Parties to a Contract: Promisor, Promisee & Beneficiary

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  • 0:05 Contract Party Roles…
  • 2:04 Third Party Beneficiaries
  • 4:25 Lesson Summary
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Lesson Transcript
Instructor: Kat Kadian-Baumeyer

Kat has a Master of Science in Organizational Leadership and Management and teaches Business courses.

There are at least two parties involved in a contract: the promisor, promisee and, sometimes, a third party beneficiary may be named. Each party has a different obligation to the contract terms. The beneficiary in a contract generally does not have the same level of responsibility for the contract's performance.

Contract Party Roles and Relationship

Whether it is buying or selling a home or checking into a hotel, most people will enter into a legally binding agreement with another party at some point in their lives. This legally binding agreement is known as a contract, and for a contract to be an enforceable instrument, it must contain an agreement between two parties, intent to fulfill its promises and consideration. Also, both parties must have capacity or mental ability, which means being free of mental illness.

A party to a contract is one who holds the obligations and receives the benefits of a legally binding agreement. When two parties enter into an agreement, there are two distinct roles each play: the promisor and the promisee. The promisor is the party that makes the promise, while the promisee is on the receiving end of the promise.

To put this into action, let's say Cathy Smith is planning a family reunion at a local park. Her first call is to High Hat Catering. Chef Fernando and Cathy carefully choose the culinary creations for the party. Once they agree on the tasty tidbits and the price, a contract will be formed. The contract will include the important details about the event, like the date, location and menu choice. But the information that creates a legally binding agreement includes:

  • Names of the parties
  • Price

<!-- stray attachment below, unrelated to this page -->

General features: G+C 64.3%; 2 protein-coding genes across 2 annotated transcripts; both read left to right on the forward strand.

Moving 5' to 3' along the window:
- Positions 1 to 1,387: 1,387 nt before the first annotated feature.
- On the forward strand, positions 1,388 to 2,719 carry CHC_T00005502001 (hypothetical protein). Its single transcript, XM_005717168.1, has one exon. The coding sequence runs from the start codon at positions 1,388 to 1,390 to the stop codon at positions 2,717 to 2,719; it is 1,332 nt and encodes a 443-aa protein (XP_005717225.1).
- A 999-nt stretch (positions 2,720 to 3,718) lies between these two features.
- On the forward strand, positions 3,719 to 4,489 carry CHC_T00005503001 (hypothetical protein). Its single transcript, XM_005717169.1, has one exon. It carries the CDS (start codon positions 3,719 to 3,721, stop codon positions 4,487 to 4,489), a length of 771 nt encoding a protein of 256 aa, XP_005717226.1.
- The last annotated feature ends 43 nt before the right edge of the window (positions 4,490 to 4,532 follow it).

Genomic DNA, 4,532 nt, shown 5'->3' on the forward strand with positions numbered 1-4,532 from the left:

• A clause that expressly states agreement to the terms of the contract

Stated a different way, the agreement between Cathy and High Hat Catering must contain two or more parties, an offer, agreement and consideration. These elements obligate both parties to the terms and conditions. The elements also provide the agreed upon benefits, like food and payment.

The promisor and the promise are not the only parties who benefit from a contract. Sometimes there are intended and incidental parties. These third party-beneficiaries gain reward from the terms of a contract.

Third-Party Beneficiaries

Sometimes a contract benefits others who are not party to the agreement. These third-party beneficiaries receive benefits of a contract, while not owing any obligation. There are two types of third-party beneficiaries: intentional beneficiaries and incidental beneficiaries.

A person whose benefit is intended is called a intended beneficiary and receives benefits from a contract and is generally stated or named within the contract.

Let's re-visit Cathy Smith and her family reunion. Cathy wants to surprise her favorite aunt and matriarch of the family, Phoebe Jones, with a helicopter ride to the event. Cathy contacts Flying High Helicopter Tours to arrange for transportation for Phoebe from her local airport to the park where the event is being held. In the contract, Cathy and Flying High decide on a price, a time and the name of the passenger, Phoebe. Phoebe is the intended beneficiary of a contractual agreement between Cathy and Flying High. Even though Phoebe is not a party to the contract, she receives the benefit of the helicopter ride. Phoebe also possesses the right to sue for breach of contract or non-performance should Flying High forget to pick her up.

Similarly to an intended beneficiary, an incidental beneficiary benefits from a contract indirectly with the difference being intent. The incidental beneficiary benefits but cannot sue if the contract performance has not been met.

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